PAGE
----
Understanding and addressing the reasons leaders are less likely to prioritise psychosocial safety management can assist with overcoming the common objections to taking ownership of psychosocial risk management in the workplace, and can help organisations develop strategies to engage leaders and build a culture that prioritises psychosocial safety.

Addressing Common Objections to Taking Ownership of Psychosocial Risk Management

You may be familiar with some of the common objections from leaders to taking ownership of psychosocial risk management in their teams. Here, we suggest potential solutions for overcoming these objections in line with the regulations:

Lack of knowledge and understanding about psychosocial risks Provide training and education for leaders on psychosocial risk management
Feeling intimidated by the complexity of the task Break down the task of psychosocial risk management into manageable steps and provide resources and support
Fear of addressing sensitive topics within the workforce Develop clear policies and procedures for managing psychosocial risks and provide guidance on how to have difficult conversations with employees. Our toolkit How to Have Supportive Conversations is a great starting point.
Believing that psychosocial risk management is solely the responsibility of HR Communicate the shared responsibility of psychosocial risk management across the organisation and provide resources and support to all leaders
Feeling overwhelmed by time constraints Prioritise psychosocial risk management and provide resources and support to help leaders manage their time effectively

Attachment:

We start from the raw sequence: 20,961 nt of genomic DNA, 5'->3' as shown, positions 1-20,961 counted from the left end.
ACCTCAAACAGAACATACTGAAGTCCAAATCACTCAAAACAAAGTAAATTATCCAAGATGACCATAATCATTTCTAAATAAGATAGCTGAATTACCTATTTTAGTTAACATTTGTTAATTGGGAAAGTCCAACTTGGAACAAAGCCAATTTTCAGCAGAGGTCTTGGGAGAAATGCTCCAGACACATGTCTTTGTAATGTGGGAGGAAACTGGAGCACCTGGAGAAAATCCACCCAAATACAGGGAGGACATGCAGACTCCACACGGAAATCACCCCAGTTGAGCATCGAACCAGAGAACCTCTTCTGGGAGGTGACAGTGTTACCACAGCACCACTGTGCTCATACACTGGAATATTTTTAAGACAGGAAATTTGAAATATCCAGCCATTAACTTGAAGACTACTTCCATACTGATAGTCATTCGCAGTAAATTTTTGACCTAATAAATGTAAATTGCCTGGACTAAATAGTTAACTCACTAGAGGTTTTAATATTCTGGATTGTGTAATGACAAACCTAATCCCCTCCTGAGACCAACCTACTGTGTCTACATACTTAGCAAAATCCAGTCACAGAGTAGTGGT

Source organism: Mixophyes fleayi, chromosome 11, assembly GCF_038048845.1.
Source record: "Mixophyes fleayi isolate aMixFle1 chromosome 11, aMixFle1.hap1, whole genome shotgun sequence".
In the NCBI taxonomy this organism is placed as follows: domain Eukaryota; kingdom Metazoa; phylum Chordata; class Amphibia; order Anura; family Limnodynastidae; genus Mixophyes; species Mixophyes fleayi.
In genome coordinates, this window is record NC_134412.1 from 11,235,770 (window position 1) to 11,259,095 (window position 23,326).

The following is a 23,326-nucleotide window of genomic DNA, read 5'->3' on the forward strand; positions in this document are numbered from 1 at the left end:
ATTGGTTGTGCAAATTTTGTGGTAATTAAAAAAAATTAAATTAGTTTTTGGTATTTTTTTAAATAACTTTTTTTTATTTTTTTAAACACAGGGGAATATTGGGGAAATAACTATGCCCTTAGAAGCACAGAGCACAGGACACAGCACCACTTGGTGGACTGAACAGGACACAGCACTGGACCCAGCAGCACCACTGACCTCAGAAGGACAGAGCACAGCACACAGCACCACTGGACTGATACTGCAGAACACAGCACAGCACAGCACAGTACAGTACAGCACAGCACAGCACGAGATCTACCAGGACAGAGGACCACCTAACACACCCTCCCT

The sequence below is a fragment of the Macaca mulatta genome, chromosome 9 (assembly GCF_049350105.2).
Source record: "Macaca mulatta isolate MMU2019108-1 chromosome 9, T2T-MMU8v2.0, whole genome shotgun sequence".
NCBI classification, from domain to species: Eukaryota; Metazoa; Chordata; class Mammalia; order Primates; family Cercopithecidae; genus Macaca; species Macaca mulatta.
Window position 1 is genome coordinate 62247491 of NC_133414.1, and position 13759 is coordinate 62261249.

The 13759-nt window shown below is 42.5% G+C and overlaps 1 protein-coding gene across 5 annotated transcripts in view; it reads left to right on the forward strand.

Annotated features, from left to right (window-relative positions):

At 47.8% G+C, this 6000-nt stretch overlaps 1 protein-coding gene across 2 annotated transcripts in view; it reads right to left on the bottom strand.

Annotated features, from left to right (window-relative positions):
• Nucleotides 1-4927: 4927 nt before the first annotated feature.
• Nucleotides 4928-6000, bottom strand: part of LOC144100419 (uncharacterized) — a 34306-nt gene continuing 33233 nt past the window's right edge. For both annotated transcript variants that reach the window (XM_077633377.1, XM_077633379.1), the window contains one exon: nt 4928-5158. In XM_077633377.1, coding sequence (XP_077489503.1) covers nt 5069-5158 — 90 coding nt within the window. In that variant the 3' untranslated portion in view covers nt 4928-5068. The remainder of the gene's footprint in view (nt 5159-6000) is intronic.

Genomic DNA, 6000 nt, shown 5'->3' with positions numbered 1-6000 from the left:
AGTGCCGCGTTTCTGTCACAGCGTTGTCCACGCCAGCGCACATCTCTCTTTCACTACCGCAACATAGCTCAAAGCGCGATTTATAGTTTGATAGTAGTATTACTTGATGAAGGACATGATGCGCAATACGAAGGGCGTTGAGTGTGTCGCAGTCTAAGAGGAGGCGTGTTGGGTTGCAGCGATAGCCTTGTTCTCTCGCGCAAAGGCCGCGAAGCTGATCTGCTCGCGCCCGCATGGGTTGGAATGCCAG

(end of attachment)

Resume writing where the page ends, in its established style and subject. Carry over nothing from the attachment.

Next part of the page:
Perceiving psychosocial risk management as an added burden Communicate the benefits of psychosocial risk management and its importance to overall workplace health and safety
Top Tip:

Involve your leaders in the process! Consulting with and involving both leaders and employees is a requirement of the regulations governing psychosocial risk management in the workplace as it fosters a positive safety culture, promotes ownership and accountability, and ensures that all stakeholders’ needs and perspectives are taken into account.

Planning for a Positive Future

The release of Safe Work Australia’s model Code of Practice on psychosocial hazards marks a legislative revolution in workplace health and safety, making it a legal and moral responsibility for employers to implement a positive psychosocial safety management system. At Sentis, we believe in going beyond compliance and fostering a culture of positive safety that promotes well-being, productivity, innovation, and inclusiveness. To achieve this, it is critical to empower leaders at all levels with the necessary resources, tools, and knowledge to create a safe and healthy workplace environment.

At Sentis, we understand the importance of supporting leaders in taking ownership of their psychosocial safety obligations, and we are here to discuss how we can help your organisation build a positive psychosocial safety climate and a culture of positive safety. Contact us today to learn more.